Sailor’s wife dies one month before the great war

Reprinted from The Packet, May 17, 2018
by Lester Green

(Click on image to enlarge)

HMS Diana

Joseph was born at Little Heart’s Ease to Samuel and Lydia (Stringer) Martin on December 11, 1895. He enlisted with the Newfoundland Royal Naval Reserve on November 22, 1913. On February 9, 1914 he married Sarah Selina, daughter of George and Jessie Drodge of Little Heart’s Ease. She gave birth to a son that they named Eli John, on June 22, 1914 but sadly Sarah passed away a week later.

Eli John was raised by his grandparents, Samuel and Lydia, because war was declared shortly after Eli’s birth and his father received orders by Royal Proclamation to report to the HMS Calypso on August 3. Records indicate that he was one of the 32 sailors from Southwest Arm area that were among the first draft of sailors to be sent overseas on November 6, 1914 aboard the SS Franconia.

Patrol Vessel VII

Joseph must have spent time reflecting on his new born son but war is a cruel thing and it requires all enlisted personal to concentrate on the job at hand. He was assigned to the HMS Vivid and drafted to HMS Diana three weeks later.

The HMS Diana was a protected cruiser with a covered deck offering protection to the machinery from exploding shells above. The ship was first assigned to protect the British Expeditionary Forces of the Army crossing English Channel to France but in November 1915, the HMS Diana was transferred to the China Station where she remained until August 1917. While in the China Station, he helped patrol waters between the ports of Singapore, Hong Kong, Colombo and Penang.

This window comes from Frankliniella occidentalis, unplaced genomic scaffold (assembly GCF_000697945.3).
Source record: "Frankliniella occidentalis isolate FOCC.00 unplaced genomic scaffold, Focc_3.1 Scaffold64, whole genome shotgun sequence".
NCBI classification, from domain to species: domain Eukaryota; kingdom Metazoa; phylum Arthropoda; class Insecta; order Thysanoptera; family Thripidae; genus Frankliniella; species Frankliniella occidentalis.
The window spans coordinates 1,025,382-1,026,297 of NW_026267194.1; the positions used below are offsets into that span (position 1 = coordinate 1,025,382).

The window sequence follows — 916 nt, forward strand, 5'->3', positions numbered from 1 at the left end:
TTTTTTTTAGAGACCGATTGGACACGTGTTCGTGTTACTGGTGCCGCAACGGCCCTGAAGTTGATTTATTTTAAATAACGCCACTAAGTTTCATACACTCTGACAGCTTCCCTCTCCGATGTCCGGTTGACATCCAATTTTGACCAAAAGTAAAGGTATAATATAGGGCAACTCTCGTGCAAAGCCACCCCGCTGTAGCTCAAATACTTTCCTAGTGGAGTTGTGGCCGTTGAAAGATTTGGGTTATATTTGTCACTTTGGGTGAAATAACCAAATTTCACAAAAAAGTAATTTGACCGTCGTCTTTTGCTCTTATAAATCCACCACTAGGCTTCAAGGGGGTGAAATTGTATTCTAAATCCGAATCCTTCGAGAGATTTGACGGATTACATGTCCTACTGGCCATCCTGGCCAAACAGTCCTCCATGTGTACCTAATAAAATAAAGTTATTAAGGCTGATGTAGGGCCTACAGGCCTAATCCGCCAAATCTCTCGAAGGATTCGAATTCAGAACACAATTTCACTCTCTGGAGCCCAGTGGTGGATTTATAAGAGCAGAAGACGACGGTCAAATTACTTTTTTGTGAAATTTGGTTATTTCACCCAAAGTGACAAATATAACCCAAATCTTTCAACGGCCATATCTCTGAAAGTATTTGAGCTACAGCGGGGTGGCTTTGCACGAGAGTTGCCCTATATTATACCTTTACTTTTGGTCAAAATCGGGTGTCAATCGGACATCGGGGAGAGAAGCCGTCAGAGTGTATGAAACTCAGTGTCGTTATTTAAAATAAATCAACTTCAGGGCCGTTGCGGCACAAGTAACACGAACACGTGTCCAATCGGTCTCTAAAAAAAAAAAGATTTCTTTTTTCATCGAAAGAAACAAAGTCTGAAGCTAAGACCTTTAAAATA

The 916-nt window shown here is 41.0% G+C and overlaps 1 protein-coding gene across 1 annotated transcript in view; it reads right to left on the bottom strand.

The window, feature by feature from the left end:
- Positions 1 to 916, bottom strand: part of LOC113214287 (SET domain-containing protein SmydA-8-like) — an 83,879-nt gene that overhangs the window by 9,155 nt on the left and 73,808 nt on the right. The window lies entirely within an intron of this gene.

Joseph Martin’s ship ledger.

Naval records indicate that he was transferred from the HMS Diana on September 27, 1917 to the HMS Briton, St. John’s where he received leave and visited his young son, Eli John. His son was now three years old and living with his parents. He spent several weeks at home before his furlough expired and returned to the base at St. John’s. His new orders would send him to HMCS Niobe of the  Canadian Royal Navy at Halifax.

He felt fairly safe and secure with his new assignments that allowed him to be away from the extremely dangerous waters off Europe. However, within the first week he witnessed devastation that was just as dreadful as anything that he experienced while crossing the English Channel transporting troops to the Dardanelles. On the morning of December 6, 1917, he was awakened by an explosion that clearly reminded him of war overseas. His thoughts must have revolved around enemy attack on Canadian soil. However, he was to learn that two ships had collided in the harbour, one carrying munitions destined for overseas. Damage caused to homes, ships and people were forever etched in his memory but being a trained sailor, he had to gather himself and lend assistance wherever possible.

Joseph Martin’s application to become a Royal Naval reservist.

Seaman Martin was transferred from the Niobe to the HMCS Seagull where he served on the Patrol Vessel VII and Trawler TR31 at Sydney. He received orders on December 22 that he was returning to HMCS Niobe where he spent three days and was sent home to HMS Briton. His final orders for demobilization was granted on April 7, 1919. He could finally go home and be with his son.

Six months after returning, Joseph remarried in October, 1919 to Anora, daughter of Stephen and Catherine Jacobs. They adopted Anora’s niece, Beatrice. Tragically, Anora died of consumption 10 years later. His final marriage was to Hannah Piercey of Winterton. They raised their two children, along with his adopted daughter from his second marriage. Joseph died on June 13, 1955 and is buried next to his wife, Hannah, at the Mount Zion Pentecostal Cemetery at Little Heart’s Ease.